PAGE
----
Whilst this can be a fairly costly and lengthy process, one of the more common creditors who are not afraid of issuing winding up petition are HMRC, currently issuing more winding up petitions than any other creditor.
A winding up order is a serious threat to the running of your business and following liquidation directors can face possible personal liability for company debts. Once you are in this position you should not delay in seeking advice from a licenced insolvency practitioner and taking immediate action to avoid liquidation.
Once the winding up petition is served at your registered office you will have only one week before the details are free to be published in the London Gazette. Unfortunately, once this information is publically available your bank is likely to freeze your accounts and other creditors and customers will also be privy to such information.
It is extremely important therefore to act quickly when you are facing a winding up order to stop this petition advertisement and save your business.
A winding up order does not have to mean the end for your business. Here are three possible options available that allow you to continue to trade if you act quickly:
1. The first option available to you to avoid a winding up order will be negotiating a formal Company Voluntary Arrangement (CVA). A CVA can stop a winding up procedure in its tracks and you may be able to write off up to 75 per cent of your unaffordable business debt. A CVA allows the creditor to receive an affordable percentage of the debt owed over a maximum of 5 years whilst you legally write off the remaining balance and continue to trade as normal. In most cases creditors will agree to a CVA as it highlights a positive step forward to make improvements to your business and provides a greater possibility of them receiving arrears owed.
2. An alternative option will be to apply to the Court for an adjournment which will allow you time to contest the debt, or request more time to pay either HMRC or another creditor. If the Court grants adjournment, any legal action will be paused against your company whilst you address these options.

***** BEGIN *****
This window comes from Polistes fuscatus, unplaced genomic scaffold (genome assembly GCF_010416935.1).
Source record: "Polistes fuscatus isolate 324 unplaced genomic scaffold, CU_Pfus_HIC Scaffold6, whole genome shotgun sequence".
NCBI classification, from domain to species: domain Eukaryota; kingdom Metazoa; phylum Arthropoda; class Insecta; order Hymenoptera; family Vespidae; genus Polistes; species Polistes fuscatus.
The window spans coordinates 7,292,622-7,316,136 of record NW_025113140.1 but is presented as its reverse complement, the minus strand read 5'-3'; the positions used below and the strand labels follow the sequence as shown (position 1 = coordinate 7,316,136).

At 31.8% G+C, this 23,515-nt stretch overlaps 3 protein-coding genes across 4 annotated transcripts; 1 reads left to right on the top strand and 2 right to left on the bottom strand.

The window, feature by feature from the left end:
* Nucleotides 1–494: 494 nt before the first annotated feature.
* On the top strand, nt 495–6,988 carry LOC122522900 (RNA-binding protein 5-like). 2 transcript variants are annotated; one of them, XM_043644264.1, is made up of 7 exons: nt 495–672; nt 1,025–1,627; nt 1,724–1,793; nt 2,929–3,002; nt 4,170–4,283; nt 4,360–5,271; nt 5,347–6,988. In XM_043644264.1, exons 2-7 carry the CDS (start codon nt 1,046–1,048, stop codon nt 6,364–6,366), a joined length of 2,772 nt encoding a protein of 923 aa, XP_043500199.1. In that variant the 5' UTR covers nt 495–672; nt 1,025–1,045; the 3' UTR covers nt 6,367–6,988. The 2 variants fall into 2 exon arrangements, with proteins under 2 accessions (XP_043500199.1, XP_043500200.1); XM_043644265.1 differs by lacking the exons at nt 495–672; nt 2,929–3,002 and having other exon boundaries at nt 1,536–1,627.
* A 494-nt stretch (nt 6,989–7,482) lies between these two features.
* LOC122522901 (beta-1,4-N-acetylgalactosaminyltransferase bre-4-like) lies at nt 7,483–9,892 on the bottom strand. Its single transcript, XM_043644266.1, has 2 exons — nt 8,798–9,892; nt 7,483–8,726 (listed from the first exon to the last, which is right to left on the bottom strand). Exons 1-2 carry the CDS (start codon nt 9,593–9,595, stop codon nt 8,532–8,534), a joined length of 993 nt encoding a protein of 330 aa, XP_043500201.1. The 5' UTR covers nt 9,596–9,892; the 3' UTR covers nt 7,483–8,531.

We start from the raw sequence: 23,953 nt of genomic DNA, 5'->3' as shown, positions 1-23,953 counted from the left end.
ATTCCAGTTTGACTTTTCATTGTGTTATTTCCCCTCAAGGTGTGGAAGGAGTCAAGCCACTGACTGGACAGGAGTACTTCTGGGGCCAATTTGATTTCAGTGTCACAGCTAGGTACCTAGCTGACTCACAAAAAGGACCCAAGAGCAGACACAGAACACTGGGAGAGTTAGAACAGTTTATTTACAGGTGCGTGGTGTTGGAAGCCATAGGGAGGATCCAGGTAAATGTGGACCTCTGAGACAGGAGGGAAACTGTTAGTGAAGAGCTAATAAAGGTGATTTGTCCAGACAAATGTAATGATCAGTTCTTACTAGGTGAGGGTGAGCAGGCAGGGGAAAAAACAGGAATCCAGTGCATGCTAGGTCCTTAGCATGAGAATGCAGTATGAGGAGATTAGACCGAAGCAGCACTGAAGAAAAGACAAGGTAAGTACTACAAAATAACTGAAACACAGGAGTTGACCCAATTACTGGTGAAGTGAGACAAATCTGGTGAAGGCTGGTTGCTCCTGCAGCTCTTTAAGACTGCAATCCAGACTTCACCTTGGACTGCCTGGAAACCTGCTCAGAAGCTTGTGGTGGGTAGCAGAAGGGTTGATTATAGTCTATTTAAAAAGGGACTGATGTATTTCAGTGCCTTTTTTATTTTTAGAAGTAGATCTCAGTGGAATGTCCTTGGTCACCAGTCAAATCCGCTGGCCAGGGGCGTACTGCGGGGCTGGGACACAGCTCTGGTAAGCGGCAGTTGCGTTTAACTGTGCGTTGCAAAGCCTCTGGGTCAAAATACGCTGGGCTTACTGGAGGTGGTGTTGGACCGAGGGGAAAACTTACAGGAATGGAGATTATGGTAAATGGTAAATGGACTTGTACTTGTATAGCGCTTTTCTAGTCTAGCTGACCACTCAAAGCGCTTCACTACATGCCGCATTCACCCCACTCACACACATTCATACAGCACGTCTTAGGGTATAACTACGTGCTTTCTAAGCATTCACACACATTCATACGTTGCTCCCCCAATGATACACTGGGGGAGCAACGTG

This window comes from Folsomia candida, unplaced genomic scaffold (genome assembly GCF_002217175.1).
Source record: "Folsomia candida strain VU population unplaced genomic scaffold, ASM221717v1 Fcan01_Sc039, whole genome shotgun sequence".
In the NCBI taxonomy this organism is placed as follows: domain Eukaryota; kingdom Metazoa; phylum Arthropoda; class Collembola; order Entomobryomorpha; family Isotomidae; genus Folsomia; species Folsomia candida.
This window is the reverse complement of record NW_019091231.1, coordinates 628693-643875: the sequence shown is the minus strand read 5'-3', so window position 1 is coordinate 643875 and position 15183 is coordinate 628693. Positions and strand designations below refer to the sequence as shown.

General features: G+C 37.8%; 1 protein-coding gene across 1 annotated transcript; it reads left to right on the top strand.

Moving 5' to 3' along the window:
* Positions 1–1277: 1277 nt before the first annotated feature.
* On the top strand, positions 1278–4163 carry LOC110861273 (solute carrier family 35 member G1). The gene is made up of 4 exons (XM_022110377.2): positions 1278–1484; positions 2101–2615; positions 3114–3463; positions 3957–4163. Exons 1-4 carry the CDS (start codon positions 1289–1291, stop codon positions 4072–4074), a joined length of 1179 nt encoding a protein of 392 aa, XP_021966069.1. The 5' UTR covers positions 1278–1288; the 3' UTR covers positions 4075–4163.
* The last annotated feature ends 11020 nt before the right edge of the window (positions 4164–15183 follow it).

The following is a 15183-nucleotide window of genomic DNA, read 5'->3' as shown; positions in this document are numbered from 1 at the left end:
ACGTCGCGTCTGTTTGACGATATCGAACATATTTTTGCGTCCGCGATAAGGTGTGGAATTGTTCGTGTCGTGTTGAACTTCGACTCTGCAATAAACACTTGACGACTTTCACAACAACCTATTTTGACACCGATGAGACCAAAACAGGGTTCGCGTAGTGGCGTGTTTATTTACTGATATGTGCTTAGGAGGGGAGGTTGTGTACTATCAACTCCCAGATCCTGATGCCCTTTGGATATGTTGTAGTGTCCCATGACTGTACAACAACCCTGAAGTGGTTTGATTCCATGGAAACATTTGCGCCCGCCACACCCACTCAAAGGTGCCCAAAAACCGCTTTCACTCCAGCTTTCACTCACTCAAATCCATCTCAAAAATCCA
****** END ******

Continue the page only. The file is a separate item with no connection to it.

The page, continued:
3. Finally, you should also consider any valuable assets that the business owns and investigate the possibility of appropriate asset financing to raise the required funds to pay outstanding debts and avoid a winding up order altogether.
When you are facing a winding up order it does not have to mean the end of your business and if you act quickly there are options available, but speed is the key and involving an insolvency practitioner at the earliest opportunity to review your options can save your business.
Written by Carl Faulds
Carl is a business recovery specialist. He started work in the Business Recovery profession in 1990 and has continued to pursue an ethos of working with distressed businesses to help them overcome their financial problems. As Managing Director of Cashsolv, he offers advice and support to overcome cash flow problems and identify possible underlying problems that can be addressed to ensure a positive future for your business. Follow him on Twitter @CashSolv_Carl and @Cashsolv.